Love Letters to sellers.....should you submit a letter to the seller with your offer
You've heard the stories from your friends + relatives---"The seller loved us because we wrote a letter & they picked our offer even though we weren't the highest offer!!!"
Yes. I've had it happen. But letters to sellers walk a fine line when it comes to violating Fair Housing Laws. So here's the thing, you can count on me to be as creative as possible to get your offer accepted & that has included letters & videos & more! One offer I submitted included the offer to design, pro-bono, a website for a charity that the seller founded if the seller accepted my clients offer. They had a very basic website & my client is a skilled designer so we thought it might be a unique addition to the offer to tip in our favor.
Last year, I had two Buyer clients submit a short video to the seller---both offers were accepted! The videos definitely helped, but that's not the whole story. For one of the property's, we offered significantly above the list price, waived the inspections & the appraisal---we literally threw in every favorable contingency possible because my clients were in LOVE with the house--it was their dream house & they didn't want to miss it. The video helped to convince the seller to cancel the open house but, frankly, they really weren't likely to get a better offer.
The other client who submitted a video--that one really did make the difference in getting our offer accepted despite the fact that their purchase would be contingent upon them selling their condo.
So yes, letters or videos to sellers can make a difference. But again, we're skating on thin ice & there's also a very good chance that the Sellers agent isn't going to pass along letters. I make it a policy, when representing a seller, not to submit letters. I'll read them & if there's relevant info pertaining to their job security or financial stability, I may let them know. But often sellers are overwhelmed by the enormity of the process & adding in undue emotional stress isn't helpful---one house one buyer & it's difficult to make emotional connections on top of what really should be a business decision.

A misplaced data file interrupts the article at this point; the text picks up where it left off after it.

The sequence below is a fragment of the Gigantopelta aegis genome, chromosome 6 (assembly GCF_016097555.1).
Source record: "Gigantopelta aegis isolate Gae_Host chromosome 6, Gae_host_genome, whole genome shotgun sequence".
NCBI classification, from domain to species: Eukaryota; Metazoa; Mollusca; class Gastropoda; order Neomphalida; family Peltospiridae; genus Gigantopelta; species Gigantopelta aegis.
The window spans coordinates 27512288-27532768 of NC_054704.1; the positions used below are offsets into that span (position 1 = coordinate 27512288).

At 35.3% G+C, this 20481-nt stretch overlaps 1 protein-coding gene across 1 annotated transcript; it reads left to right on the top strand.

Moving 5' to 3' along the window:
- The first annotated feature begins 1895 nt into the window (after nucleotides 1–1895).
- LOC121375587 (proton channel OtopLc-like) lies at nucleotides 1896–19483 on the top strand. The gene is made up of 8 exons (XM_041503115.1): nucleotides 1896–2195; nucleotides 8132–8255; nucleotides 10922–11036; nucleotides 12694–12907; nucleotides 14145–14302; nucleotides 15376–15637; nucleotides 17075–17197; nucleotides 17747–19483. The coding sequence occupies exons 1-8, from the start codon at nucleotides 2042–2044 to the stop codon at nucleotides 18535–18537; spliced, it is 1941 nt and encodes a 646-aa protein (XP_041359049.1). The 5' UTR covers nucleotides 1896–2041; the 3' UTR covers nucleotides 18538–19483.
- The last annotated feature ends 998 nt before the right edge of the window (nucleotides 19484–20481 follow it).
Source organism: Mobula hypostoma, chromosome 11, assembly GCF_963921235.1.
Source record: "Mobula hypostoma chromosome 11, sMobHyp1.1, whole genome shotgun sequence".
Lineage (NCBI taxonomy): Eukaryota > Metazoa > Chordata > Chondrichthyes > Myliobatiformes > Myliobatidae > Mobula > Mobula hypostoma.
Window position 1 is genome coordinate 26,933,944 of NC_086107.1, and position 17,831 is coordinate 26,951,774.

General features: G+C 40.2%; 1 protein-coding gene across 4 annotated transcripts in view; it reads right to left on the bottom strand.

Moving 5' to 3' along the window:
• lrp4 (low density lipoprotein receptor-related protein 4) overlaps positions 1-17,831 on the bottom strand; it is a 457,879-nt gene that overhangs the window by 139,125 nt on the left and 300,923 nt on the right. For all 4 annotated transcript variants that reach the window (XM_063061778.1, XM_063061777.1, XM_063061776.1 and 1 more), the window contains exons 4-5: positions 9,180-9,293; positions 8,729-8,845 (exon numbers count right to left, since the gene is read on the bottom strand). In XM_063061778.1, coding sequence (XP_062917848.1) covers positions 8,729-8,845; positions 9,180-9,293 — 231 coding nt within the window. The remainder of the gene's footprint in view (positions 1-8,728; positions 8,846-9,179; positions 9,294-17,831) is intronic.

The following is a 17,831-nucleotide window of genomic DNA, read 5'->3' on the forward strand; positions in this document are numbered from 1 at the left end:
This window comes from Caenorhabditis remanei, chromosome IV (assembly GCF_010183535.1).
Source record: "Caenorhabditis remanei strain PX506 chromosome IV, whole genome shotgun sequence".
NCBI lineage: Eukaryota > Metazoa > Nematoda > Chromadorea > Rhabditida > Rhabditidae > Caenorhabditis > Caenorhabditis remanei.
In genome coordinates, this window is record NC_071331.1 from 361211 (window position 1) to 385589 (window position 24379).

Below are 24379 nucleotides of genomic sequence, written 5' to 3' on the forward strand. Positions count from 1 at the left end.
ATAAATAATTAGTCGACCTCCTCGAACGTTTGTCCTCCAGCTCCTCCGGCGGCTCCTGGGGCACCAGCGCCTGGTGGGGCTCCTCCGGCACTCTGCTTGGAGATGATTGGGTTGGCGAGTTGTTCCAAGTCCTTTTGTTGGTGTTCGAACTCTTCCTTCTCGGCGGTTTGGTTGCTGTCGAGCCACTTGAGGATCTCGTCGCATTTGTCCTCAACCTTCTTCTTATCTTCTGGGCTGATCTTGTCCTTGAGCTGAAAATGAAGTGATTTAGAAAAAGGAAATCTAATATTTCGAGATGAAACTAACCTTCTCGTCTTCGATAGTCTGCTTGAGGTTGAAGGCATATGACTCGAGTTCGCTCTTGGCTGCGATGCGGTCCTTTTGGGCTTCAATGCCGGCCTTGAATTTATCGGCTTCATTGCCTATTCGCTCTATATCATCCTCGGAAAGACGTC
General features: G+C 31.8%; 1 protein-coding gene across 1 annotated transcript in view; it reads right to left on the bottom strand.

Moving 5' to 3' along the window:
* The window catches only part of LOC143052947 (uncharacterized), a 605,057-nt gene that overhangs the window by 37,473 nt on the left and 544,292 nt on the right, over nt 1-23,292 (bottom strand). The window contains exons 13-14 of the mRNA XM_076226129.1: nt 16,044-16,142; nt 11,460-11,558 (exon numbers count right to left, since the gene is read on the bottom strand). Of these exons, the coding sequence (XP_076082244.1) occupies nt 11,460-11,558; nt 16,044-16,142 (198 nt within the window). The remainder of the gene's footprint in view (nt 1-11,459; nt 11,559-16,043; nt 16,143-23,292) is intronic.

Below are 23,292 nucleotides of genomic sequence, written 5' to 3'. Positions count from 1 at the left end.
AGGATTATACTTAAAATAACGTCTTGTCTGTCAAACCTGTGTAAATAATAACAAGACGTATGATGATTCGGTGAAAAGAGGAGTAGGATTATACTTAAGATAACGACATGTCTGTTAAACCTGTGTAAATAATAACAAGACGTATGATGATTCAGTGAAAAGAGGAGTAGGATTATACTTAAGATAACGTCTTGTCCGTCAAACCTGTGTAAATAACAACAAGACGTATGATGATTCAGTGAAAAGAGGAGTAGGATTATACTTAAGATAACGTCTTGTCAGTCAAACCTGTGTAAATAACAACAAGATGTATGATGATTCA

That said, some real estate Brokerages will not accept letters to sellers because there have been lawsuits in recent years--it can be a violation of Fair Housing Laws. Oregon actually passed a law banning them & I suspect others will follow. (Here's info to review). If a property is an investment property that has been "flipped" it's highly unlikely that a letter would make any difference---an investor is interested in the bottom line and getting to the closing table as quickly as possible.
Rather than submitting a "love letter" to the seller we need to understand what's important to the seller. Do they need a flexible closing date? Does the listing say 'Subject to Suitable Housing'? Would a screenshot of your credit report help to highlight that your finances are in order? Do you have a substantial amount in your bank account to show that you have proof of funds for your down payment? Have you been solidly employed by the same employer for several years? These are examples of important details that we can discover to craft an offer that gets selected. Some Realtors understand that there is an offer strategy but I can tell you that many don't & THAT is YOUR advantage of choosing to have me on your team!
When crafting an offer I can assure you that I will work to discover the reason the seller is selling, how quickly they want to sell, and what might make our offer stand out--this is what will make a difference! In this market it's going to come down to the offer that offers the most favorable terms for the seller: the best price, the fewest contingencies, & the most likely buyer who be able to get to the closing table without any hiccups. Having your financing in place, understanding the market that you're in & home sales in the areas that you're looking, & understanding the offer/contract process will allow you to be ready to decide what's right for you when working with me to craft an offer that will be accepted.
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Buying or Selling? Here's some useful advice!